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The Umbrella Organisation

The Umbrella Organisation

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The Master and Margarita by Mikhail Bulgakov, Complicite/Simon McBurney, Barbican
Me with Red Ribbon
rakspatel wrote in mycroft_brolly
Photo credit: http://www.thinglink.com/scene/327845773007912962

Cut and pasted from the Barbican Website:

The Master and Margarita by Mikhail Bulgakov
Complicite/Simon McBurney

14 December 2012 - 19 January 2013

Complicite returns to the Barbican following the sell-out success of its acclaimed show in Spring 2012.

A woman goes to hell and back to save her lover. Pontius Pilate argues with Christ about the nature of human worth. And the Devil pays a visit to Stalinist Moscow, exposing the hypocrisy, greed and corruption of its citizens.

Moving between the fervently atheistic Moscow of the 1930s and Jerusalem during the last days of Jesus’s life, Bulgakov’s violent, poetic maelstrom of a novel comes to life through performance, video, puppetry and music in Simon McBurney’s breathtaking adaptation.

Follow the link for all the details:

The Devil
Photo credit: http://www.facebook.com/BarbicanCentre

Raks's Reaction

I was given "The Master and Margarita" by Mikhail Bulgakov to read by my ex-husband many moons ago. I didn't know anything about the novel but my ex told me I just had to read it. I did. It was amazing! I had never read anything like it. It was a flight of fantasy and I just adored it. My favourite parts of the novel are those set in 1930s Moscow, when the Devil comes to town and causes sheer havoc! I just loved the Devil, his Cat, and the tricks they play on the unsuspecting Moscow citizens.

I was of the firm conviction that such a novel could never be adapted for film, let alone for the stage. It was such a work of the imagination. But I saw Complicite's The Master and Margarita at the Barbican on Friday 4 January and YES Complicite had adapted it for the stage AND pulled it off - I was gobsmacked! I thought it was a phenomenal achievement to adapt this novel for the stage. Well done Complicite!

It is hard to single out any particular aspects of the production, but I am going to give a special shout out to the Devil, his Cat and Jesus - all of whom were spot on!

This is the first Complicite piece I have seen in a long time and they have a completely different style of playing. It is hard to describe, but it relies much less on acting and emoting, and much more on the ensemble, the interaction, physical movement, and staging. I thought that some of the stagecraft in the production was astounding - it really was quite something!

To summarise, I read this novel many years ago and fell in love with it. I didn't think it was possible to adapt this novel for the stage. Complicite, to their absolute 100% credit, proved me wrong - good for them!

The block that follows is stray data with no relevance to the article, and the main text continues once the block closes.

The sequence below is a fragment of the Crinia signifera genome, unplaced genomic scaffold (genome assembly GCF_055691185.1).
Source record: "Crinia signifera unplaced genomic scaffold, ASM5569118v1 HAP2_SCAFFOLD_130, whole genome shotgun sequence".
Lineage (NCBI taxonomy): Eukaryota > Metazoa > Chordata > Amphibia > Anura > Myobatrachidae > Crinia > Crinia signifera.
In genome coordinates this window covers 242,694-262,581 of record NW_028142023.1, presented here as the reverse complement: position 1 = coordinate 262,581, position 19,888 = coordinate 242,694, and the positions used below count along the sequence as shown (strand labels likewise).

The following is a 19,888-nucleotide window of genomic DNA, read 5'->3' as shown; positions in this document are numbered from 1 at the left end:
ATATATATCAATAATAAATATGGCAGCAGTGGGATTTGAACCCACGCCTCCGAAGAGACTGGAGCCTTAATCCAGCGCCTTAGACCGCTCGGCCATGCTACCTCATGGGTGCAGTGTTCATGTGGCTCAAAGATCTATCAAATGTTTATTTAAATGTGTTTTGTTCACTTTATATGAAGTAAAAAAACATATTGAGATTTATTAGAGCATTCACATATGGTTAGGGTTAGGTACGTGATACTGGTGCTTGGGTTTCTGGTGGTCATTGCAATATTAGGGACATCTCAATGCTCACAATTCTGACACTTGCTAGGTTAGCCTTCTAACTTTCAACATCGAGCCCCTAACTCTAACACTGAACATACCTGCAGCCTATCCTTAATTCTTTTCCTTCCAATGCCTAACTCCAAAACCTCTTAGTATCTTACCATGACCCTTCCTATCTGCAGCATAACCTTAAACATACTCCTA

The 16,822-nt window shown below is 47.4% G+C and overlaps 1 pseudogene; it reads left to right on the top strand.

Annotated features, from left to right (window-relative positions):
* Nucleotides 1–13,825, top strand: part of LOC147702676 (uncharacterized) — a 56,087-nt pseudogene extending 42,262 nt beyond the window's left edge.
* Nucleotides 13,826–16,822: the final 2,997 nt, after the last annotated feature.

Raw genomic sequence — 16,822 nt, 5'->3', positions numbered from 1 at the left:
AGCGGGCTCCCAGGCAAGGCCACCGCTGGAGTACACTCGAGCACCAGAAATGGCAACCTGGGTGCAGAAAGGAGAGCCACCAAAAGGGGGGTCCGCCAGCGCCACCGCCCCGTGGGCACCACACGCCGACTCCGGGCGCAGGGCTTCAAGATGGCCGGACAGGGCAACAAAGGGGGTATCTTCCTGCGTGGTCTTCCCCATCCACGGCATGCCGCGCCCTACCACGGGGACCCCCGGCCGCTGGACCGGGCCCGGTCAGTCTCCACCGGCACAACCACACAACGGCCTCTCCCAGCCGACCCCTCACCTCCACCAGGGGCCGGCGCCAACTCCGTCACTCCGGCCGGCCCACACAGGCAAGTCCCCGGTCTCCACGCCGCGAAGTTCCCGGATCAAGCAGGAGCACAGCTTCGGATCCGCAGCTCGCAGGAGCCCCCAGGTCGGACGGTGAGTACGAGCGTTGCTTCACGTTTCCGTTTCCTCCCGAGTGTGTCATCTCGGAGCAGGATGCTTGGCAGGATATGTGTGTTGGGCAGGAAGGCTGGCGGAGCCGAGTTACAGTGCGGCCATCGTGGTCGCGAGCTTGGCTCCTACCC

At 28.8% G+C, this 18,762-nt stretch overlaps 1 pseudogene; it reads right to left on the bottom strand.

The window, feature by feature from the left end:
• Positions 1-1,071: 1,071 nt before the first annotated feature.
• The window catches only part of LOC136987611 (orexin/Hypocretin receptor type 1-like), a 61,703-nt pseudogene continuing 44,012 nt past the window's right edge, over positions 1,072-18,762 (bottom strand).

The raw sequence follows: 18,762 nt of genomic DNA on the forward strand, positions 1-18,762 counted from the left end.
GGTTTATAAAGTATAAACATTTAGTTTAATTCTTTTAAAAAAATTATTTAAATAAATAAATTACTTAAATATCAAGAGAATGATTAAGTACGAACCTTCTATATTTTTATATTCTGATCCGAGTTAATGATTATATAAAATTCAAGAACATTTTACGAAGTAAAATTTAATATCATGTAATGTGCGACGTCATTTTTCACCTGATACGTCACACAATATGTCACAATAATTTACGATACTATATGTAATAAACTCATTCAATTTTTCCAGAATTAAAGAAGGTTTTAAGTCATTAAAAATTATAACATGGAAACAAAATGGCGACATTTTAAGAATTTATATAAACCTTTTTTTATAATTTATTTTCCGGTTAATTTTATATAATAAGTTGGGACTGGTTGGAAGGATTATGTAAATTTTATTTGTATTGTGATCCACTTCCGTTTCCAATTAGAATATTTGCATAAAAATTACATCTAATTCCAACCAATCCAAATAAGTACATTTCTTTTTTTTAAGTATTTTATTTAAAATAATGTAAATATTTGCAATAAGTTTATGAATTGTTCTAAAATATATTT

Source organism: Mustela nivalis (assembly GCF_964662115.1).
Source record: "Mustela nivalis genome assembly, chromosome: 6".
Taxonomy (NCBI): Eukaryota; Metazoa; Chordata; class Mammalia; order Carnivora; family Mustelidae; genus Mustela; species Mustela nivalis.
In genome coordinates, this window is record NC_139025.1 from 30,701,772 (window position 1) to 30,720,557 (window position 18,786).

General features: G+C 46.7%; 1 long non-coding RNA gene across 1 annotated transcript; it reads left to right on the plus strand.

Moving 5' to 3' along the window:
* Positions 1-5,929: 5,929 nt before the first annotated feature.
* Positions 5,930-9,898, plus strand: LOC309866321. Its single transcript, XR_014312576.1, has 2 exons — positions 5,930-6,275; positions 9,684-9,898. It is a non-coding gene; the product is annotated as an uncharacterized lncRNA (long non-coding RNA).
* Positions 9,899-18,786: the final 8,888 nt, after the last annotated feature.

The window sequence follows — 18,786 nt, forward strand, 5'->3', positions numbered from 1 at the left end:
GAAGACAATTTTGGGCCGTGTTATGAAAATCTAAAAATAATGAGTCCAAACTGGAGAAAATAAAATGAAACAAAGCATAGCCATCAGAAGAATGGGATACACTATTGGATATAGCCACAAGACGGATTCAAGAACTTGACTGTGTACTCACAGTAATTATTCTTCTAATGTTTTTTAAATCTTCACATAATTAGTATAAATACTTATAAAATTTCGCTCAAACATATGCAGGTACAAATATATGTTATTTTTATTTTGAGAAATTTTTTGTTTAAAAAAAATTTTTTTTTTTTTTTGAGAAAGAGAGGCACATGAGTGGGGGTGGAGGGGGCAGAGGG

The Book: Source Material

If you are not able to see the production, I strongly recommend you read the book. It is a phenomenal piece of writing, which is quite unique.

You can buy it on Amazon here for £2 (there are many other versions and editions, this is simply the cheapest):


Book synopsis taken from Amazon:

Moscow, 1929: a city that has lost its way amid corruption and fear, inhabited by people who have abandoned their morals and forsaken spirituality. But when a mysterious stranger arrives in town with a bizarre entourage that includes a giant talking cat and a fanged assassin, all hell breaks loose. Among those caught up in the strange and inexplicable events that transpire in the capital are the Master, a writer whose life has been destroyed by Soviet repression, and his beloved Margarita. Their adventures reveal a story that began two thousand years ago in ancient Jerusalem - and its resolution will decide their fate.

Considered one of the finest creations of Russian literature in the 20th century, The Master and Margarita is an amazing work of fantasy, a love story, a biting satire on Soviet life, and a lot more. Mikhail Bulgakov's last book and crowning achievement, it has been written in secrecy, burned and restored, and banned for decades. Its author, who worked on it until his final days, never saw it in print.


Whilst I am on, I am going to whinge about one of my least favourite theatres in London - the Barbican. I used to go there regularly when it used to be the London base for the RSC. I have not been in a while. But I have never liked the theatre or the venue.

The show is three hours long. The first half is two hours long. You get a 20 minute interval. On Friday when I was there, the queue for the loos, drinks and food at the Barbican were at least 30 minutes each. So basically you are lucky to go to the loo during the interval. Without a doubt, I think they have the worst access to interval facilities of any London theatre that I have been to and they really need to sort it out!
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